I know this is old news, but you really should be aware of these changes. Do you care? Should you care?
I hope you answered yes to both. Odds are if you did, well you have read the new policy already. If you have not, here are some reasons to do so.
If you use Google for anything, read them. Google trimmed down over 60 policies to just one to rule them all. They took a lot of time to do this and it is probably for a good reason. Honestly, the reason they probably did it was to better their business more than to better your experience. I know that sounds cynical, but they know the better experience you have with Google products, the more you will use them. The more you use them, the more money they make, which is why Google is in business...to make money.
One of the blurbs from Google that prompted me to read the policy was the following:
"Tailored for you...if you're signed into Google, we can do things like suggest search queries - or tailor your search results - based on the interests you've expressed in Google+, Gmail, and YouTube. We'll better understand which version of Pink or Jaguar you're searching for and get you those results faster" - from the policy change email sent out to Google users.
Ok, did you get that. We can tailor your search based upon the information we have on you. Great, faster searches, that will make internet use better, which it does. But what if your signed into iGoogle at work and you do a search on a subject which then pulls not safe for work results based up some information in your Google meta data? Not good. Suddenly you are in violation of some HR clauses. Granted that is a farfetched scenario, but it is possible if you are not aware of how all the data that is accessible to Google interacts.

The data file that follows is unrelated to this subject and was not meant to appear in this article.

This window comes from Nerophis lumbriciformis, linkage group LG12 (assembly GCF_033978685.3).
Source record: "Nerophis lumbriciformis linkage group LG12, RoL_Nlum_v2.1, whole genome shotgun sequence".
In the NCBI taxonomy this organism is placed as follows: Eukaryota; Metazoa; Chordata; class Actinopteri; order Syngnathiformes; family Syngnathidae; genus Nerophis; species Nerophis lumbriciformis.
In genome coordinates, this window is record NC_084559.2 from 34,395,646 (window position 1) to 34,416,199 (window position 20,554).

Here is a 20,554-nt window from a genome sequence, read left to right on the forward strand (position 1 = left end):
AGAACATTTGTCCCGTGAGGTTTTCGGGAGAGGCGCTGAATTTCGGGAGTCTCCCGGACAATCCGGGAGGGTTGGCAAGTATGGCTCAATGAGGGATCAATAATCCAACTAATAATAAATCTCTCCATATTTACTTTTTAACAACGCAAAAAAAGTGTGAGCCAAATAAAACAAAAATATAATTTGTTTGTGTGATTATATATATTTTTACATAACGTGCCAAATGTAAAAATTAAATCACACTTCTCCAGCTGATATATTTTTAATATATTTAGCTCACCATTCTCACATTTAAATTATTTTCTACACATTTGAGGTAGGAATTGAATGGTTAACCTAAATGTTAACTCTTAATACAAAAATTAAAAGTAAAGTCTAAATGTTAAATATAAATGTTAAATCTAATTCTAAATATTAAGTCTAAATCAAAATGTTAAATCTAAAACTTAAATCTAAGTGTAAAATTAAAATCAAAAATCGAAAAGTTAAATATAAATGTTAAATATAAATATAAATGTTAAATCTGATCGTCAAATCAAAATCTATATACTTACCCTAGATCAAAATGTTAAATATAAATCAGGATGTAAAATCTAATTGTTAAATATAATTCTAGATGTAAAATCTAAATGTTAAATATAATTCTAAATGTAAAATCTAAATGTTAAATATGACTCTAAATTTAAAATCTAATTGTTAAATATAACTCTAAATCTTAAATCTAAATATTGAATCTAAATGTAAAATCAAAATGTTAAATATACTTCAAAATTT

Every business owner who uses Google products should read the policies. This is the sort of thing that IT departments use and maintain for business. Consider Google your IT department and they just sent you an important memo. You need to be aware of how your data rests with Google. If you are not, your neglecting a resource and risks.
Yes it does sound like I am anti-Google. Which I am not, I am fully invested with Google and Google is my friend. The migration from many to one policy I think is a great move. It makes it easier to understand how the different products interact and I don't have to read a different policy for each product. What I want is everyone who uses Google to be informed of what they are using.
Although we are still investigating the details of this incident, we believe that an unauthorized person has obtained the following information that you provided: name, address (city, state, zip), country, email address, birthdate, PlayStation Network/Qriocity password and login, and handle/PSN online ID. It is also possible that your profile data, including purchase history and billing address (city, state, zip), and your PlayStation Network/Qriocity password security answers may have been obtained. If you have authorized a sub-account for your dependent, the same data with respect to your dependent may have been obtained. While there is no evidence at this time that credit card data was taken, we cannot rule out the possibility. If you have provided your credit card data through PlayStation Network or Qriocity, out of an abundance of caution we are advising you that your credit card number (excluding security code) and expiration date may have been obtained.
That quote comes directly from Sony. Ouch! That's pretty much the worst thing anyone wants to hear when dealing with a service that has your credit card information. Well, I think may the worst thing would be Sony telling you someone DID charge your credit card and has stolen your identity. That would be worse, I think.
It's funny that this happened, not "ha-ha" funny necessarily, but my debit card is expiring this month. I've been deluged with emails from services that have that CC information and would like me to add the new one. It's pretty silly how many services keep that information handy when you think about it. Xbox may have made me buy three 360s thanks to faulty planning, but they never let my personal information get stolen.
I don't know about you, but I'd be looking to unload my PS3 right about now. I'm sure those slick salesmen over at GameStop are cooking up some trade-in scheme as we speak. They may even give you $50 for it!
Situations like this force you to evaluate your own situation with regards to just who has your information handy. Your job? How does your IT department run your security solutions? What kind of information is on your phone? You may even decide to pull back a bit. Who knows what kind of info that tasty Frappé grabs from you as you sip that delicious, smooth Caramel Frappuccino. Now I really want to go to Starbucks.
Can anyone lend me a few bucks? I had to cancel all my credit cards this morning.